Federal Aviation Administration

The Federal Aviation Administration is getting closer to allowing Boeing's troubled 737 Max commercial jetliner to fly passengers again.

FAA chief Stephen Dickson says his agency "is in the final stages of reviewing the proposed changes to the Boeing 737 Max," adding that the agency could complete its evaluation of the fixes "in coming days" and allow the plane to return to service. Reuters is reporting that the plane could be recertified by the FAA as soon as Nov. 18.

The Federal Aviation Administration is ordering emergency inspections of about 2,000 Boeing 737 airplanes because of a possible engine valve problem that could lead to engine failure.

The FAA's emergency air worthiness directive orders inspections of older 737 Classic and Next Generation planes that may have been in storage as a result of sharply reduced air travel demand during the COVID-19 pandemic.

Boeing

After nearly three years of testing, Boeing’s KC-46 tanker program has completed its final Federal Aviation Administration certification, the company said in a news release Wednesday.

 

The certification was one of the last major hurdles standing between the KC-46 and its delivery to McConnell Air Force Base.

 

The first tanker is expected to be delivered to McConnell next month.

 

Nadya Faulx / KMUW/File Photo

U.S. Sen. Jerry Moran of Kansas updated civic and business leaders on Monday on federal issues he’s facing during a forum in Wichita.

One topic was the effort to privatize the nation’s air traffic controllers, something Moran opposes.

The senator said privatizing the world's most complex air system is nothing more than a solution without a problem that will ultimately create more problems.

He said smaller airports and travelers will be hurt by the privatization effort. He’s advocating for proposals that would protect general aviation and small airports.

Nadya Faulx / KMUW/File Photo

Republican U.S. Senator Jerry Moran visited Wichita Friday to bring attention to what he calls a “damaging” proposal to privatize air traffic control operations.

Deborah Shaar / KMUW

The people who provide weather observations at Wichita’s Eisenhower National Airport could be out of a job if Congress approves President Trump’s budget proposal.

The Federal Aviation Administration wants to eliminate the Contract Weather Observer program at Eisenhower and other airports to save about $50 million.

Wikipedia

Congressman Ron Estes of Kansas wants to protect the needs of general aviation when it comes to President Trump’s plan to privatize the nation’s air traffic control system.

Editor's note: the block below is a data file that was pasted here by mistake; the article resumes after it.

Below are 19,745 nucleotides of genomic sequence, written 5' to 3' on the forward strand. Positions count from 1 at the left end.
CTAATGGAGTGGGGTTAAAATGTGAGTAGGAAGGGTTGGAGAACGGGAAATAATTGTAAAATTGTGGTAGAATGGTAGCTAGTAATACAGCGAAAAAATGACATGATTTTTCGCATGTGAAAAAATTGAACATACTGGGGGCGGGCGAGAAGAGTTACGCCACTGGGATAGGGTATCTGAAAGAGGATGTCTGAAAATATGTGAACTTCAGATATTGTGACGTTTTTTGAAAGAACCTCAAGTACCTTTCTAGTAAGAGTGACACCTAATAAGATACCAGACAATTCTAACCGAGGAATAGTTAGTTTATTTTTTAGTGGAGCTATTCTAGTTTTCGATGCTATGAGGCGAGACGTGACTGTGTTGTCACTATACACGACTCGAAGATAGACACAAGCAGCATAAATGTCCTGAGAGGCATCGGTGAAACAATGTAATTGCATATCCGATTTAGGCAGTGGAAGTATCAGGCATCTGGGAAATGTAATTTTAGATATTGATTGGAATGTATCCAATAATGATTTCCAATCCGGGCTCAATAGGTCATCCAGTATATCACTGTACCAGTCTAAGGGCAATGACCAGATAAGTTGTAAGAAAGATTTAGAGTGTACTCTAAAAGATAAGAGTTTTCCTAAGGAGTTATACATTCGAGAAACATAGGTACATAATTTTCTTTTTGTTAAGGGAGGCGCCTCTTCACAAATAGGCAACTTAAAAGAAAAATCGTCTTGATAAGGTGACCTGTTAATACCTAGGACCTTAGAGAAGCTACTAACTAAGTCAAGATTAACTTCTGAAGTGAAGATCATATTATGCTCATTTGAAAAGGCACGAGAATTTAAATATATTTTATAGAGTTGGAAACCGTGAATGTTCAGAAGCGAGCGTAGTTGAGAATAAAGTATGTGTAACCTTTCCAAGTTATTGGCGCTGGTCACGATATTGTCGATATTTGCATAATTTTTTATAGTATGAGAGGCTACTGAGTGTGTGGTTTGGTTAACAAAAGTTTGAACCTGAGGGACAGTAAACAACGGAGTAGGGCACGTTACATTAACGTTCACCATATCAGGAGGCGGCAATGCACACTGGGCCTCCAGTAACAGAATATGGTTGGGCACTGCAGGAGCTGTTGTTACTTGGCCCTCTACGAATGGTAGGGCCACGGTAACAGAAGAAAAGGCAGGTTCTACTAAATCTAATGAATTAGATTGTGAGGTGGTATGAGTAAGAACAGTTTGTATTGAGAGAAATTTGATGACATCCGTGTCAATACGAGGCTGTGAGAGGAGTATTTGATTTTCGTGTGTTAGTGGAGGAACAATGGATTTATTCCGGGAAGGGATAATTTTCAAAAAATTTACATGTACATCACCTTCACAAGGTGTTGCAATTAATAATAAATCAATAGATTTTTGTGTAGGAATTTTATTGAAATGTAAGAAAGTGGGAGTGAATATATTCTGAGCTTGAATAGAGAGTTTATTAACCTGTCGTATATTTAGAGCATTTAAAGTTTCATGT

U.S. Sen. Jerry Moran is concerned that the plan will hurt small airports.

The president says the reforms would modernize the system and make it safer and more reliable.

Estes said in a statement that he shares President Trump’s desire to improve travel in the U.S. but also wants the plan to protect the needs of general aviation.

Eisenhower National Airport Facebook

An aviation bill working its way to President Obama will keep an airport weather reporting program in place at Wichita’s Eisenhower National Airport through fiscal year 2017.

The legislation keeps the Federal Aviation Administration (FAA) from terminating the Contract Weather Observer (CWO) program at Eisenhower and 56 other mid-size airports until the agency does a thorough review of the issue.

Wikipedia

The Contract Weather Observer Program at Wichita’s Eisenhower National Airport will continue, at least through the fiscal year 2017.  

The U.S. Senate approved legislation Tuesday that includes a mandate to prevent the Federal Aviation Administration from terminating the program at 57 airports, including Eisenhower.

The FAA launched a plan about a year ago to eliminate the Contract Weather Observer program at those targeted airports, and move to a system where air traffic controllers would monitor the weather and rely on information from automated sensors.

Nadya Faulx / KMUW

When local aircraft manufacturers need to complete testing on the effects of lightning on their materials and components, they used to have to travel to a lab on the East or West Coast.

Now, they can stay in Wichita.

KMUW’s Deborah Shaar takes us inside Wichita State University’s new lightning test lab.

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